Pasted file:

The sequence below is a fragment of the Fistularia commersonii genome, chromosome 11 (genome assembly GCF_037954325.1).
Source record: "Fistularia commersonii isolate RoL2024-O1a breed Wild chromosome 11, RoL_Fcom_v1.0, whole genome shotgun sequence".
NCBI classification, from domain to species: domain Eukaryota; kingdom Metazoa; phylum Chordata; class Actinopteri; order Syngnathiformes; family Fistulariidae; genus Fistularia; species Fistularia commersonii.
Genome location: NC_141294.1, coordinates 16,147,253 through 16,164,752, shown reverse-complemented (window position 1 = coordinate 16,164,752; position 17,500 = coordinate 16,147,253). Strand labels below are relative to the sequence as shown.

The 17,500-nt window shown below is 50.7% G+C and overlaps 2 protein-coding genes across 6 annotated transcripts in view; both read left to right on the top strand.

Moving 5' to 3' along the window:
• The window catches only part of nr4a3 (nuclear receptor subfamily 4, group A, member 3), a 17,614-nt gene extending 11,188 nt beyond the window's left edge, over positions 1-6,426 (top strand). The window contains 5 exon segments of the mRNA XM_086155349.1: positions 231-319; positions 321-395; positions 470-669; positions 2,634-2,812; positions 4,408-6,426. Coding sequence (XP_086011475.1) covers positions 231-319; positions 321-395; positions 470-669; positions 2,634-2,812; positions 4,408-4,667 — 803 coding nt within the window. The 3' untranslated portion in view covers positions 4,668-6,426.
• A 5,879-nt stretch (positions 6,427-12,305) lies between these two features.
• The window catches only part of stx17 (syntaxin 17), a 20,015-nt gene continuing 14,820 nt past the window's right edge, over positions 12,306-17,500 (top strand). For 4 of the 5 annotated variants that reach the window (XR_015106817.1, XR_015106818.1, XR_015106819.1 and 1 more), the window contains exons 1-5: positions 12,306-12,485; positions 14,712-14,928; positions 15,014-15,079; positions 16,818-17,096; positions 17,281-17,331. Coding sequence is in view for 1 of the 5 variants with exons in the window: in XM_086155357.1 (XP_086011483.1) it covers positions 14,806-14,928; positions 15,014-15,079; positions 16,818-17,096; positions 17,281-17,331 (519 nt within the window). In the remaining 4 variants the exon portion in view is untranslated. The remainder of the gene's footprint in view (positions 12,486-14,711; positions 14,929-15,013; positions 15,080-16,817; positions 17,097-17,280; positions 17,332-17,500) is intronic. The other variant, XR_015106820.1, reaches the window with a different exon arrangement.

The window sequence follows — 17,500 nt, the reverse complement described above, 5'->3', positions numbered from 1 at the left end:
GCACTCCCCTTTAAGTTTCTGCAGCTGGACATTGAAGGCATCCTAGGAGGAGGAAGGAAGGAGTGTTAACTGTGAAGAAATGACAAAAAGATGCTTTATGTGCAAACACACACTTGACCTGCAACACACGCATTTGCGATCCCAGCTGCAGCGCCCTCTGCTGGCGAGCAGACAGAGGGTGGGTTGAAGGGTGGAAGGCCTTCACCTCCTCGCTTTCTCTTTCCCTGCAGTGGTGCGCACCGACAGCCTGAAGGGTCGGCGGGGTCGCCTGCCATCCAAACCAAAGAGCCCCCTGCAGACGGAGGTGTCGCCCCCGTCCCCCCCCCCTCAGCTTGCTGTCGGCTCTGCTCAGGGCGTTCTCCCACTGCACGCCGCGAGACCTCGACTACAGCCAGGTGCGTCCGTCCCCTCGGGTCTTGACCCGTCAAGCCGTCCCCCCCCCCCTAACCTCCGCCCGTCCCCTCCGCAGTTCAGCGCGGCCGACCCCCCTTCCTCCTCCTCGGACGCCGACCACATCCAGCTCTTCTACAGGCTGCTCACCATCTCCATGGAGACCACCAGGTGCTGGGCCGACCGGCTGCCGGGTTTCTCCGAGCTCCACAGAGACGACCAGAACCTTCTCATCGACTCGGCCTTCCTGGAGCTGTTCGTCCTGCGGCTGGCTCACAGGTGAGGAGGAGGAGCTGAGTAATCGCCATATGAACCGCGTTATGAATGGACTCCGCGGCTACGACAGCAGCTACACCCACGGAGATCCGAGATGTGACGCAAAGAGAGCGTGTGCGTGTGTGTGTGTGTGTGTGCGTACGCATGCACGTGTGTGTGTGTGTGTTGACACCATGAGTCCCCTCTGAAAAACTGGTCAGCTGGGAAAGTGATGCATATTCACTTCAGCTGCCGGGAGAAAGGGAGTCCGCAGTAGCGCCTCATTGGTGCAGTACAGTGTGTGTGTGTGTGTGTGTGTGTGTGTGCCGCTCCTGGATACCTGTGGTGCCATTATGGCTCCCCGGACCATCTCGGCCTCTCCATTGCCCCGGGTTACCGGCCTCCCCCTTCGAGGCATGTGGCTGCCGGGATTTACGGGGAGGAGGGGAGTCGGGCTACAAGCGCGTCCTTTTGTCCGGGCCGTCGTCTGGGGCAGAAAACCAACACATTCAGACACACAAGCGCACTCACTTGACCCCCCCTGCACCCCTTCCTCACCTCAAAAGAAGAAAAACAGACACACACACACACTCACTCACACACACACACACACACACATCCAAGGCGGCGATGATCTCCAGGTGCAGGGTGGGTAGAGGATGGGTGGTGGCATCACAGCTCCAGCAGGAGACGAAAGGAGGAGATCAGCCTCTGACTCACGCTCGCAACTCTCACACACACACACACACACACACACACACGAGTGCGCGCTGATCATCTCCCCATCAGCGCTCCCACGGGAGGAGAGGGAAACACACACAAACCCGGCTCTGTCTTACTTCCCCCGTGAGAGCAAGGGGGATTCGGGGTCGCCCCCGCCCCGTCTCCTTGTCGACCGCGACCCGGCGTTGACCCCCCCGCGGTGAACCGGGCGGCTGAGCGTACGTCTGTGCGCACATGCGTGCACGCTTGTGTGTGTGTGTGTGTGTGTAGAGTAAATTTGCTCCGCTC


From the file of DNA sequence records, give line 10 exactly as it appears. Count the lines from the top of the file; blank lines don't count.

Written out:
The window sequence follows — 17,500 nt, the reverse complement described above, 5'->3', positions numbered from 1 at the left end: